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When I think how my grandmother flirted with me I often wonder why I have not been attracted by women of her type.   SHE was a devil if ever there was one.   When she’d move into a neighborhood she’d go out and clean it up, tonguewise.   She’d lay ’em out, male and female – and then sit back in peace to her mysterious memories and awkward aspirations toward heaven and the hold she’d have still on the world and its accessories.   She buried the keg of elderberry wine under the side of the house, and the stuff she’d eat, not to waste it, would make you shudder.   This was especially after she’d gone nearly blind and had taken up Christian Science so that you couldn’t trust her.   Boy, them was the days.   And the rags she used to wipe the dishes on when she’d have the family up to a meal in her shack on the shore over the Fourth.   Baby, I can still see Pop wiping his knife on the edge of the tablecloth – or something, before he’d use it.   But talk was her best weapon, she could lay you an argument like a steel fence and you might try to get through it for a day or a week or till doomsday and there she’d be still back of it laughing at you.   The only fault she confessed to was a lack of self-assertion.   She was right too.   She liked no society, no gadding – except on some wild pretext, such as a fascination with the bicycle at sixty.   She fell flat with the handle in one eye, but she did it, bloomers and all.   Yet she–   The city stifled her, she could not wait for the spring.   School or no school (they suffered for it later) out she would yank the two grandkids and off she’s track it for the shore, April to snowfall there she’d make her stand.   Nobody could budge her, not even old man Nolan who had his wife eating out of his hand, big and burly as she was.   He never got the best of Emily.   That was it, she had it.   She wanted to be out, away, alone, in the air, by the sea, breathing it in.   She’d lie in the water’s edge every summer’s day till she was eighty.   Sometimes she’d be so weak, all alone there, she couldn’t get up with her wet rags dragging on her.   She’d turn blue with the effort to lift herself on her hands and knees, laughing self consciously the while but doing it, doing it–   She’d envy the birds the cherries they’d eat, or she’d sit and watch them playing and go get crumbs to throw them, or half scrape a fish the boys would be too lazy to clean, disgusted with its smallness–   Lord what a bed she’d sleep in!   I would carry you away with what it had in it.   When she’d come to kiss you, you’d want to but you’d go easy and there’d be a good smell out of her scalp and up her neck–   She liked me, I’d stand up and fight her by the day trying to get her to have clean dish rags or whatever it would be – some moral issue.   All she wanted was to be alone and to have her quiet way.   She had it.   And love.   She wanted that, hot food into the grave, you couldn’t get her without it.   Took my father up to the cemetery the night before he married and made him promise her things over the grave of his dead sister.   God pardon her for it.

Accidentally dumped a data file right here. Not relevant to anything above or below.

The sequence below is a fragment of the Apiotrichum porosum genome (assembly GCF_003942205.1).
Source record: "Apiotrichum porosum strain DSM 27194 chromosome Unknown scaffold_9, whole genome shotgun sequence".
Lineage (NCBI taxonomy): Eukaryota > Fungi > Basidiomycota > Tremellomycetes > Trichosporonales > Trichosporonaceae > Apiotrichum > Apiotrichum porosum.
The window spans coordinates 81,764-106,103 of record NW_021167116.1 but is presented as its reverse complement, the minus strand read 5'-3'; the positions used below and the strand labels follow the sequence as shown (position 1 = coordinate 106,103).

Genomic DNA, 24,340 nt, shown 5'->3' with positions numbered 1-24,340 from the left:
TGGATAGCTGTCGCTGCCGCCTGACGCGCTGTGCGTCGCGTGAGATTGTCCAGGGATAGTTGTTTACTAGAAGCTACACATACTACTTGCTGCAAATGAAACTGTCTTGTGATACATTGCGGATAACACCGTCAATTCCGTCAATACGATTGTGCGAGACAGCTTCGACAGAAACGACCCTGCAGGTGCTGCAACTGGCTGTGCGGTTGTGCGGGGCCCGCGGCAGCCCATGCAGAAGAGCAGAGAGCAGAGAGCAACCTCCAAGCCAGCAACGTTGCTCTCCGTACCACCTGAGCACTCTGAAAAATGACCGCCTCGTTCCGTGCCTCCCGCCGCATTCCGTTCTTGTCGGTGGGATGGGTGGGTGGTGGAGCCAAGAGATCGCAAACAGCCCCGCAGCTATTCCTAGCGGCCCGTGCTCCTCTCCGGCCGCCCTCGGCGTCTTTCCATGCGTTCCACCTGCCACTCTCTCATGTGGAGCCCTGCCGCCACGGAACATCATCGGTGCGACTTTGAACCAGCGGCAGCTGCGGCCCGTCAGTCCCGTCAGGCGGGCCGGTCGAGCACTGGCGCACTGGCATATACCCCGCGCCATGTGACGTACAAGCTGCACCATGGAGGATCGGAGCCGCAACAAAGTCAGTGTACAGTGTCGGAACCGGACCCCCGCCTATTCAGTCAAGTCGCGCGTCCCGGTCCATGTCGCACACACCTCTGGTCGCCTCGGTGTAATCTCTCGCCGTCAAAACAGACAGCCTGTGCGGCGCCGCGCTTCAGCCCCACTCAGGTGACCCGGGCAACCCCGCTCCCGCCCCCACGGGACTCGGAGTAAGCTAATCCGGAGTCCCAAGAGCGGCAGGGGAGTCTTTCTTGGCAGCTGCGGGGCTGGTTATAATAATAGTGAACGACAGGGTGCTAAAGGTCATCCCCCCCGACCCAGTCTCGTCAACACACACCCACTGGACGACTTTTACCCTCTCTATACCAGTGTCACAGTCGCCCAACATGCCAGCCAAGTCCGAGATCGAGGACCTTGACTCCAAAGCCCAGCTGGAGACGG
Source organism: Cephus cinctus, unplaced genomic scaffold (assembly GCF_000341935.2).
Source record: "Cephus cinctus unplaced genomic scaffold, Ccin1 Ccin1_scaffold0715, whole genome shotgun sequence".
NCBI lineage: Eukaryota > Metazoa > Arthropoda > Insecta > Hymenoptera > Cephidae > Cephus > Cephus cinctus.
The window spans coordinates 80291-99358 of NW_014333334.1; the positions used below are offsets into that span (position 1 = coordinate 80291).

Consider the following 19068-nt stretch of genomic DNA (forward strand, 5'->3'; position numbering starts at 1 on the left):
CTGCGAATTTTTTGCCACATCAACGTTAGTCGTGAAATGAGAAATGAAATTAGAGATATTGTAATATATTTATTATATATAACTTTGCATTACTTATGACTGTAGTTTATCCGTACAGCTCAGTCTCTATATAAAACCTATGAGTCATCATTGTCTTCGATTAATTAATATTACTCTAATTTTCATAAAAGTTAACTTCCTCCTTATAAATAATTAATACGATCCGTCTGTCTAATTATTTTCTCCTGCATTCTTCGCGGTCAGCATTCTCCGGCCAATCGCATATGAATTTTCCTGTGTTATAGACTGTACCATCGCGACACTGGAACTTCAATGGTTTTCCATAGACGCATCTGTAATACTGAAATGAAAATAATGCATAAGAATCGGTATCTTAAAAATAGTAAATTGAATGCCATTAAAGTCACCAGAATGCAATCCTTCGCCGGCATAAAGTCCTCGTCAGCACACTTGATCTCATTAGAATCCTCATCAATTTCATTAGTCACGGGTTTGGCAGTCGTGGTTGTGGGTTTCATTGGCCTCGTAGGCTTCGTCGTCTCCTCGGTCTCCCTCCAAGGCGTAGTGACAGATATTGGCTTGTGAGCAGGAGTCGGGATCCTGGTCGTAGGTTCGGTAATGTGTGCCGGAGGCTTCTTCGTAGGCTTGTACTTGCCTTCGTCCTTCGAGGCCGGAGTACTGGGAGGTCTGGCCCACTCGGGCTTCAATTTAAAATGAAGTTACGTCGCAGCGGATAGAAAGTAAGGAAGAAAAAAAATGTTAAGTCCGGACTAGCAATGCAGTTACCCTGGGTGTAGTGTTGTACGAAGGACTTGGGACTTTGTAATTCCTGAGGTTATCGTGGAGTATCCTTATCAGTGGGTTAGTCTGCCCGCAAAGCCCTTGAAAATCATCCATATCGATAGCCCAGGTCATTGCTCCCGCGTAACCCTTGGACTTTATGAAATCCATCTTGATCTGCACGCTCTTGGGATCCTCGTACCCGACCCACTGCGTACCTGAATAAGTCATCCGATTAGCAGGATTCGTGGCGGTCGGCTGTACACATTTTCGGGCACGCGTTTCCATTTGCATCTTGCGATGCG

from Poems, 1927
a most vibrant biographical sketch of a person; I know her so well just from this; I wish biographical sketches of famous people were like this – sinewy fibres of life that tell no story, but reveal all that you need to know; and straight-forward language that doesn’t beguile but nonetheless jabs out into the universe




air & William Carlos Williams wormhole: YOUNG SYCAMORE by William Carlos Williams
birds wormhole: I don’t need to go out / onto the balcony to see behind me / to know what’s going on
breathing wormhole: it’s / not what you do or what you say / if it ain’t got that swing
city wormhole: THE GREAT FIGURE by William Carlos Williams
death wormhole: on facing the Have
house wormhole: The Diligence at Louveciennes, 1870
love wormhole: and … // … sound
sea wormhole: Hastings: neither all or nothing
smell wormhole: The Boats of Vallisneria by Michael J. Redford – With Pigs
speech wormhole: between
Spring wormhole: Lapping Reflections [Deep Within Waters] – pageant of the trees
talking wormhole: ‘a blacknight fitted perfectly …’